Jake Peavy rips the Padres

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Not the team, the ownership for getting rid of Kevin Towers last year.  Jon Paul Morosi from FOX has the quotage:

“Kevin Towers getting let go out there is an absolute joke. You can quote me on that. Kevin Towers
is a heck of a general manager. You see the product of his work. Moorad and those guys just took
over the team last year. They didn’t change that team — (Jon) Garland’s
pitched well for them, but they didn’t make any significant moves to
that team, that coaching staff.

“Kevin Towers put that team together. That’s almost all his people
there. And he didn’t have hardly anything to work with, either. That was
not the right move, letting him go.”

He’s not wrong about the merits of Kevin Towers who, while far from perfect, got a lot more out of an often cash-strapped Padres team than most guys would have.  He had some bad drafts, he made some good trades, but he never drove the team off a cliff. As Peavy says, the guys getting it done right now are Towers’ guys.

It’s just that Towers really wasn’t Jeff Moorad’s guy, and that’s really what was going on there.  It happens. If I bought a team I’d probably want my guy there too.

Robinson Cano hit his 300th home run last night

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Last night Robinson Cano hit a solo homer in the ninth inning of the Mariners’ loss to the Texas Rangers. It was his 22nd on the season. Though it was insignificant to the outcome of that game, it was significant to Cano: it was his 300th career homer.

While we’ve become accustomed to not caring much about home run milestones south of, say, 500, 300 homers for Cano is a big deal, as he’s only the third second baseman to cross that threshold in baseball history. The other two: Jeff Kent, at 377, and Rogers Hornsby at 301.

Cano, who turns 35 next month, has a career line of .305/.354/.495 and 1,179 RBI, 512 doubles and 33 triples to go with those bombs. He’s in his 13th big league season and still has six more years left on his deal with the Mariners. He’s averaged 24 homers a year since coming to the Mariners. While he’ll obviously trail off at some point — and while great second baseman’s have this weird habit of just suddenly falling off a cliff — it’s highly likely that he’ll finish his career as the all-time home run leader among second baseman. If he remains healthy he should also get over 3,000 hits in his career.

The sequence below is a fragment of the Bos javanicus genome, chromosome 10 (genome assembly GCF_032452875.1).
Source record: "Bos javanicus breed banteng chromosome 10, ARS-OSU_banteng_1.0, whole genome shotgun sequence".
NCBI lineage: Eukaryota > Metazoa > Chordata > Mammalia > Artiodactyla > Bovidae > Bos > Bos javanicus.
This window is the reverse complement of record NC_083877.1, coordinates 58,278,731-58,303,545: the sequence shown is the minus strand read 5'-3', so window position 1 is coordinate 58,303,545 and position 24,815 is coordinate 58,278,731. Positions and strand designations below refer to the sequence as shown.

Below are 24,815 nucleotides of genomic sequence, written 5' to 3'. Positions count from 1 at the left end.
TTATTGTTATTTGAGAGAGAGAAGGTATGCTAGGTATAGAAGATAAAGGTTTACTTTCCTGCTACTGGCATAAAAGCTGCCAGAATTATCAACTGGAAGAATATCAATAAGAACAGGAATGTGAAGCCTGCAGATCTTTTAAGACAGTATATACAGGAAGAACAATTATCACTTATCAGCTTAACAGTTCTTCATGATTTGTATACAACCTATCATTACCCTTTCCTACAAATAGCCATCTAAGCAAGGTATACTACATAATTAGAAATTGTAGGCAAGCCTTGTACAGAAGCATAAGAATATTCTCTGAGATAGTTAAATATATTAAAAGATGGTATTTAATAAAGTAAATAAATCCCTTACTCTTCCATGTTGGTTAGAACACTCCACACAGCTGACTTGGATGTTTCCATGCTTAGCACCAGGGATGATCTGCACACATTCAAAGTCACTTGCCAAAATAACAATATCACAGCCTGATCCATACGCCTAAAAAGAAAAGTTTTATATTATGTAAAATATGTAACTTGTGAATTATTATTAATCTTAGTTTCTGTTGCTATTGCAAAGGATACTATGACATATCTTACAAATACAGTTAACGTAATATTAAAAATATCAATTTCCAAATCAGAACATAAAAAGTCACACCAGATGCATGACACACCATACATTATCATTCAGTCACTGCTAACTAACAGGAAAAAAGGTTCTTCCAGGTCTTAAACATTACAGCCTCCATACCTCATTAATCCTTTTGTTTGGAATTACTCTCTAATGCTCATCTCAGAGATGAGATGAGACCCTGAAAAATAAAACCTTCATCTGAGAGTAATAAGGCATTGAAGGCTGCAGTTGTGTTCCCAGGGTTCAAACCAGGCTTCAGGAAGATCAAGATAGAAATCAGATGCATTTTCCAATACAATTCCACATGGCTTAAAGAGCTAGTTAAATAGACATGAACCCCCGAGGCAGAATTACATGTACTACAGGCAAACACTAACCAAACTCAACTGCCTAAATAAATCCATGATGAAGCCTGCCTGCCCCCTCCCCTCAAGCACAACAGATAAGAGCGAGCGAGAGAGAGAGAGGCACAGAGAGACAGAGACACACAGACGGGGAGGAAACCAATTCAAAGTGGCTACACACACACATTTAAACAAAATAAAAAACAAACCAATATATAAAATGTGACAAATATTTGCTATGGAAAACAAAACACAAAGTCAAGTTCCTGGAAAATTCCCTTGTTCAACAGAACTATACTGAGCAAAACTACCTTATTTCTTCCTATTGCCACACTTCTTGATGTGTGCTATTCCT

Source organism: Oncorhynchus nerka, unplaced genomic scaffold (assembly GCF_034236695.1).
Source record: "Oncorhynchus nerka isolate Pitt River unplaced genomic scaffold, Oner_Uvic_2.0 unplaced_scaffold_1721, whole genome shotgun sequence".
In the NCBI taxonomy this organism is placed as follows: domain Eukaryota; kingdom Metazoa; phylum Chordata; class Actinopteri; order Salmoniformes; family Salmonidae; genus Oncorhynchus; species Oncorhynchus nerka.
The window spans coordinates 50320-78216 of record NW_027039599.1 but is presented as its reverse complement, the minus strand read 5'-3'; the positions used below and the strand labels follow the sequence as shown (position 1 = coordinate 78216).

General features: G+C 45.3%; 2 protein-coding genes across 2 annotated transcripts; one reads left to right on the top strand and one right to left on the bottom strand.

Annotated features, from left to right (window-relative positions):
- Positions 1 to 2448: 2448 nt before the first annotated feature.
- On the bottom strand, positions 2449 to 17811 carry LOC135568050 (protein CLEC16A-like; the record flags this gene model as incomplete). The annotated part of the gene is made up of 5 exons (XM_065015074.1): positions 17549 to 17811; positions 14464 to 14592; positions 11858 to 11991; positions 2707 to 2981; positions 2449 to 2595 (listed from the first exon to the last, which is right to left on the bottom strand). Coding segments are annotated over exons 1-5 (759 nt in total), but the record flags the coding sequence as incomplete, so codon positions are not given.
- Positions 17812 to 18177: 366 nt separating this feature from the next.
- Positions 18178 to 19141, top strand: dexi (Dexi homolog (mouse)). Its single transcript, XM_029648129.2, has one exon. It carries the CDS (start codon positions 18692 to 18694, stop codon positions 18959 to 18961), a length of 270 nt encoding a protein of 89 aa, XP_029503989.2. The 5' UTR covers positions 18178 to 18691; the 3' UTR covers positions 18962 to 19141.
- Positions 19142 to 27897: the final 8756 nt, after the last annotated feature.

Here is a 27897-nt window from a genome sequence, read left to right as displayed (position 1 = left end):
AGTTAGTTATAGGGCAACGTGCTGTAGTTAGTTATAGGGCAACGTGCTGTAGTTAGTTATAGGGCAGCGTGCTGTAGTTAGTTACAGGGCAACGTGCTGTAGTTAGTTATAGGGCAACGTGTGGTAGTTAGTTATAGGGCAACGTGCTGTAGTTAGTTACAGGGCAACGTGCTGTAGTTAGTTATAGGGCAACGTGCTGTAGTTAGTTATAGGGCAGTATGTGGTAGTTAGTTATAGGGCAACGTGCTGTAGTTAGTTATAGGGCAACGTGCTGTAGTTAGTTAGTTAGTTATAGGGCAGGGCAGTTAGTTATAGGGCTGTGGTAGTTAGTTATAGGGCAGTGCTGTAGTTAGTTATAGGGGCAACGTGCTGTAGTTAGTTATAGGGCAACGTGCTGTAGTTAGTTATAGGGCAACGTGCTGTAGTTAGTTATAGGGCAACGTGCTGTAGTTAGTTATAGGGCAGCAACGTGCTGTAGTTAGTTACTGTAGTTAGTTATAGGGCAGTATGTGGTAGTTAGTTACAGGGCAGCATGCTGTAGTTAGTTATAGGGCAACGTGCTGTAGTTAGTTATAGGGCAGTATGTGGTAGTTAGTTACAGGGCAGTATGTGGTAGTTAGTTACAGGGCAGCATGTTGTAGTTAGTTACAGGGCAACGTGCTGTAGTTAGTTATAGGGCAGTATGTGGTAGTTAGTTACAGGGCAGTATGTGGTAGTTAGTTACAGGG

Cooperstown, here he comes.

Reds sign catcher Tucker Barnhart to a four-year deal

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Mark Sheldon of MLB.com reports that the Reds have signed catcher Tucker Barnhart to a four-year contract extension. The terms: $16 million total, with a $7.5 million club option for the 2022 season that has a $500,000 buyout. He also received a $1.75 million signing bonus.

The deal buys out all three of his arbitration years — he was going to be eligible for the first time this offseason — and the first year of his potential free agency. The club option buys a second. Barnhart made $575,000 this season.

Barnhart, 26, is finishing his second season as the Reds primary catcher. This year he’s hitting .272/.349/.399 with six homers and 42 RBI in 113 games. For his career he has a line of .257/.328/.366 in 330 major league games. His real value is defensive, however. He leads the National League in caught stealing percentage and number of base stealers caught (31-for-70, 44%) and leads all players at any position in the league in defensive WAR according to Baseball-Reference.com.